Autoimmunity: How T cells go wrong

Apr 04, 2019

By Christian Agosto-Burgos

Every single day we are all exposed to thousands of nasty and tiny pathogens, such as bacteria, viruses and fungi that could harm us. Thankfully, we all have an immune system that protects us from the harm these microorganisms could induce. Sometimes the immune system of certain individuals becomes confused and cannot distinguish between itself and a foreign invader.  This makes the immune system able to recognize its own body as foreign and attack itself. This phenomenon is commonly known as autoimmunity or autoimmune disease. According to the National Institute of Health (NIH) around 23.5 million Americans are affected by an autoimmune disease. This ranks autoimmune diseases among one of the most prevalent diseases in the U.S.

There are many factors associated with the pathogenesis of autoimmune diseases. For example, several factors such as environmental exposures to solvents, genetic variations, sex, infections and others have been associated with the development of autoimmune diseases. But how can these factors induce aberrant immune system responses? Well, scientists all around the world are still trying to understand the nitty-gritty details of how all these factors contribute to autoimmunity. Scientist have discovered that these factors induce the development of autoreactive immune cells and loss of central tolerance. But what are autoreactive immune cells and how are they produced?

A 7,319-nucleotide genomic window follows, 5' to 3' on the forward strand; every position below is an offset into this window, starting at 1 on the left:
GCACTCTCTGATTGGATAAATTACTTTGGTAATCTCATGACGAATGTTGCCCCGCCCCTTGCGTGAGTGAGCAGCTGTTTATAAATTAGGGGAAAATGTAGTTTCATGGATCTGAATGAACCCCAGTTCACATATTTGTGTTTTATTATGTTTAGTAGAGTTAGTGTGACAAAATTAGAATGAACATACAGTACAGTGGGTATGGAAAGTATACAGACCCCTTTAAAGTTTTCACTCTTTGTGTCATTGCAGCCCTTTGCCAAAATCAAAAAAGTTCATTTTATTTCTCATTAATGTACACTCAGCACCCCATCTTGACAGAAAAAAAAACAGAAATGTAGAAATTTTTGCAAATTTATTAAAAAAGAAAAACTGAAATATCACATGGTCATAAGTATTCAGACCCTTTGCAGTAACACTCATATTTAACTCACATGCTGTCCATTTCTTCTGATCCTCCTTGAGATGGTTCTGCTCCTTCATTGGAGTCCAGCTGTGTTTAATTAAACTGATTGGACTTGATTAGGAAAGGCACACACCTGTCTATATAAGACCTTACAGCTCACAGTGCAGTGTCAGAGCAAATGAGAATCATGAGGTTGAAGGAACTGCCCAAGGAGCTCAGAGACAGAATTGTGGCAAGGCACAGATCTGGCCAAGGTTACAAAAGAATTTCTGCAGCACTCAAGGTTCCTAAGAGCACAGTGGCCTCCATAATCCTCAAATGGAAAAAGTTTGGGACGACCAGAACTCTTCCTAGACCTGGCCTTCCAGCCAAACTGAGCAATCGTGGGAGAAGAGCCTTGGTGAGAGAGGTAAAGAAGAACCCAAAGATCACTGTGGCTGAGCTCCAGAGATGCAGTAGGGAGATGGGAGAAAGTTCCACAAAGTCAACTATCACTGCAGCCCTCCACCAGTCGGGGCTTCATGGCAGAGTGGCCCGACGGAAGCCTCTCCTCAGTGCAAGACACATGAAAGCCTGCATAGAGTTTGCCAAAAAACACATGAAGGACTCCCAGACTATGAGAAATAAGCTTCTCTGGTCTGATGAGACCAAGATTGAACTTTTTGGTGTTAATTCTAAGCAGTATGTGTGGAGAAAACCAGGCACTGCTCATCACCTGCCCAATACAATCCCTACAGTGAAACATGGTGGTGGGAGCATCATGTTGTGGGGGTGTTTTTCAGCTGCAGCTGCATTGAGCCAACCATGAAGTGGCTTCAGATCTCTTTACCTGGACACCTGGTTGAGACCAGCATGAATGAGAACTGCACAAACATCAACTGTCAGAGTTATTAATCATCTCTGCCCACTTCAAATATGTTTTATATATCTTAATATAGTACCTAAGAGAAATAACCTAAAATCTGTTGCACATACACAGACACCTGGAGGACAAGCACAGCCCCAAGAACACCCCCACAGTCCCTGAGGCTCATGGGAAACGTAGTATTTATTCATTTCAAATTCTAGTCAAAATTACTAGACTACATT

Figure A

Well, immune cells such as T cells go to school early on during development where they learn to distinguish between itself and foreign. For example, T cells go to school in the thymus, an immune system organ, and this is the reason why they are called T cells.  In the thymus, T cells undergo through two major tests: positive and negative selection. During positive selection, antigen presenting cells present small pieces of molecules called Major histocompatibility complex (MHC) to T cells. Immature T cells that bind strongly to MHC will receive survival signals and, thus, they become positively selected (See fig. A).

In contrast, those immature T cells that do not bind strongly to MHC and, thus, are not positively selected undergo cell death and are eliminated from the body. T cells that were positively selected undergo a second test or round of selection to ensure they have the ability to recognize MHC molecules, but they do not recognize and attack its own body cells. This process is called negative selection. During negative selection, antigen presenting cells present to T cells small pieces of self-molecules that are expressed in several tissues and organs, such as lungs and kidneys. Those T cells that bind too strongly to them are eliminated from the body (See fig. A). Thus, negative selection results in the eradication of T cells that possess a high likelihood of becoming autoreactive and have the potential of attacking its own body (See fig. B).

Figure B

During T cells development, some T cells fail the Negative Selection test, which results in the development of autoreactive T cells capable of recognizing their own body as foreign (See fig. B). Under the right circumstances, such as exposure to environmental factors, genetic predisposition and history of infections, the presence of these autoreactive T cells in the body can lead to the development of an autoimmune disease.

Edited by Carolina Herrera and Dominika Trzilova